On Friday, a good friend of mine argued three important motions in the Circuit Court of the City of St. Louis in a case set for trial next month. Although I'm not involved in the case, I naturally want my friends to win their motions. My friend won. Later, he told me he'd become a "crammer."
"I didn't prepare until the night before," he said. "I stayed up very late, then got up very early."
My friend and I are both former defense lawyers who left a large firm to become plaintiffs' lawyers. Like my friend, I've become a crammer too. In fact, it might be true of a lot of plaintiffs' lawyers. The reason can be explained by a necessity created by law firm economics: plaintiffs' lawyers, who don't bill by the hour, must learn to work as quickly as possible. And they must learn to work on a lot of things at once, since the health of their bottom line is often directly related to the number of files they have open.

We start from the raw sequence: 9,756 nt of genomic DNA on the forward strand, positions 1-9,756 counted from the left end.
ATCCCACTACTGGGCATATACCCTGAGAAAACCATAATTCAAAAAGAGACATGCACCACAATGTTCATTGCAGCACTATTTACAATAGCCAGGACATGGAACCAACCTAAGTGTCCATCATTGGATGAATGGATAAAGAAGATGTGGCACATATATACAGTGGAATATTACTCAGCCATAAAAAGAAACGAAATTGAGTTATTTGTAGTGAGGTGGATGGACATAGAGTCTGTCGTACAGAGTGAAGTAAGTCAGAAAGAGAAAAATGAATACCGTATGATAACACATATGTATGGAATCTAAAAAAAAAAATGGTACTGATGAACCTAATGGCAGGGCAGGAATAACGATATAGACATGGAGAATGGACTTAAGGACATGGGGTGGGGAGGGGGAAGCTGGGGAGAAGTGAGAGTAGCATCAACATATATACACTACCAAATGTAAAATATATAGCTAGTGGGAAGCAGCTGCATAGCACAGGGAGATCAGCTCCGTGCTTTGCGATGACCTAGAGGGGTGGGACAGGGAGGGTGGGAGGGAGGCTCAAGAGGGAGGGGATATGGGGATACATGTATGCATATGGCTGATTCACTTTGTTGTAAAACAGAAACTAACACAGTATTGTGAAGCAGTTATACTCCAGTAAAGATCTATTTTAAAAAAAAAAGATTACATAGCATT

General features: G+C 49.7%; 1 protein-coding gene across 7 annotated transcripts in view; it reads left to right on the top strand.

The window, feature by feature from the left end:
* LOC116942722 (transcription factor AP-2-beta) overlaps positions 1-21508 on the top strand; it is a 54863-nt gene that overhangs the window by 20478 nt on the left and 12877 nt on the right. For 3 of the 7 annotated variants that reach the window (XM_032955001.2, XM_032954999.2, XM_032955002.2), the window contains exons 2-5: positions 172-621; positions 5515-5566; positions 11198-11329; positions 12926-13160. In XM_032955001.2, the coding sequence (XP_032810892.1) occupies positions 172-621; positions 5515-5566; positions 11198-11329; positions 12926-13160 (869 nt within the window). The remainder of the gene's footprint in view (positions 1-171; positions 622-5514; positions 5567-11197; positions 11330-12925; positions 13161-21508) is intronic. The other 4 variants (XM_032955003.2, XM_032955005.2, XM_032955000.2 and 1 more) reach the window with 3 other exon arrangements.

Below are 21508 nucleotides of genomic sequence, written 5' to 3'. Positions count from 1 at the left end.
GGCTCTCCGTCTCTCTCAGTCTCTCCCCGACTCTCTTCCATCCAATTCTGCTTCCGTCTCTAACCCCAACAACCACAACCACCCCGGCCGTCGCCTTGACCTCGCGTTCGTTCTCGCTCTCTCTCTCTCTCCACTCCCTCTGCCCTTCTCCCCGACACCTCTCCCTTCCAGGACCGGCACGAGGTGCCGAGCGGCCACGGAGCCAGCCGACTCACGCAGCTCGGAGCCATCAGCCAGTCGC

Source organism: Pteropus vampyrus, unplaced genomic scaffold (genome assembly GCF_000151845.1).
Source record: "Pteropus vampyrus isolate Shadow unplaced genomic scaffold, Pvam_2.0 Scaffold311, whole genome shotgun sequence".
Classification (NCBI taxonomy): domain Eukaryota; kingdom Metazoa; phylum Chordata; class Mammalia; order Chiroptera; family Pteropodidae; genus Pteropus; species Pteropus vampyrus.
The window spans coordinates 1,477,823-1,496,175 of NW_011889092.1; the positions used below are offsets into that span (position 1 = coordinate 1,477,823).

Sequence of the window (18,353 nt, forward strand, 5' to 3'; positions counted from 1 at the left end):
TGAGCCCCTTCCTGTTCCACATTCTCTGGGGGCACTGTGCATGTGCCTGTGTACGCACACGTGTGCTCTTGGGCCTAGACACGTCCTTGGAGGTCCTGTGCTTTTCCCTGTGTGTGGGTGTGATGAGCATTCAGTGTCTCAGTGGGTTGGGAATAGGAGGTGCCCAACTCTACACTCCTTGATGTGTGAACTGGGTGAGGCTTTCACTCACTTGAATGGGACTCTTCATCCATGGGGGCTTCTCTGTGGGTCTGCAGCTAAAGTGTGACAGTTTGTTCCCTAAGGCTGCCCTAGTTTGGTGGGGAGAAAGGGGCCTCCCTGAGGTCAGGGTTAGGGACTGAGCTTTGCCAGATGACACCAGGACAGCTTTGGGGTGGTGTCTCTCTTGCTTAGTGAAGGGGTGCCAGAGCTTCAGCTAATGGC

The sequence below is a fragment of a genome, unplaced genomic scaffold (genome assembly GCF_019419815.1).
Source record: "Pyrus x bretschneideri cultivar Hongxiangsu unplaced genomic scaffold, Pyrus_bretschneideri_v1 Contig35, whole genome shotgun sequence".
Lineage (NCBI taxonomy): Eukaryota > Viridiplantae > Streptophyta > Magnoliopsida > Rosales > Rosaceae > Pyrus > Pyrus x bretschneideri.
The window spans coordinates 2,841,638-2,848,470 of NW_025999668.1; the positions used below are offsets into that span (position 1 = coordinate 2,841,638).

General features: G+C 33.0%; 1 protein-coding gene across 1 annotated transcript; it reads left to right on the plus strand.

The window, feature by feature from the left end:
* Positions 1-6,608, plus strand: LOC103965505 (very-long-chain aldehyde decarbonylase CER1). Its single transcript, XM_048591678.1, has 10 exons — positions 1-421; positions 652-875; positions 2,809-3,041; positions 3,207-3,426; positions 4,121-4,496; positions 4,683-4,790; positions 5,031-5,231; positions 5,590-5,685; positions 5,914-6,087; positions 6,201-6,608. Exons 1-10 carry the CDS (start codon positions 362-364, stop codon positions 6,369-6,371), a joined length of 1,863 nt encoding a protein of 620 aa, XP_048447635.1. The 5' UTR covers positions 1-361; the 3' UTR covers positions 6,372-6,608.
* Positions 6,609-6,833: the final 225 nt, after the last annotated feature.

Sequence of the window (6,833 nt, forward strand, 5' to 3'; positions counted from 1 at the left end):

Of course, cramming doesn't mean cutting corners on other important features of a successful law practice: competence, for example, or professionalism. But if you can learn to accomplish a goal in half the time, why not work faster? It's why plaintiffs' lawyers go straight for the jugular in depositions, and why they do everything they can to keep away from conference calls.
UPDATE 8/22/04. Steve of SW Virginia Law Blog says this post caused him "to recollect the story of the lawyer who asked for the 30 day extension, and when asked if all that time was necessary, he replied, 'Well, the first 27 days aren't too important, but, Judge, I can't do without those last three days.'"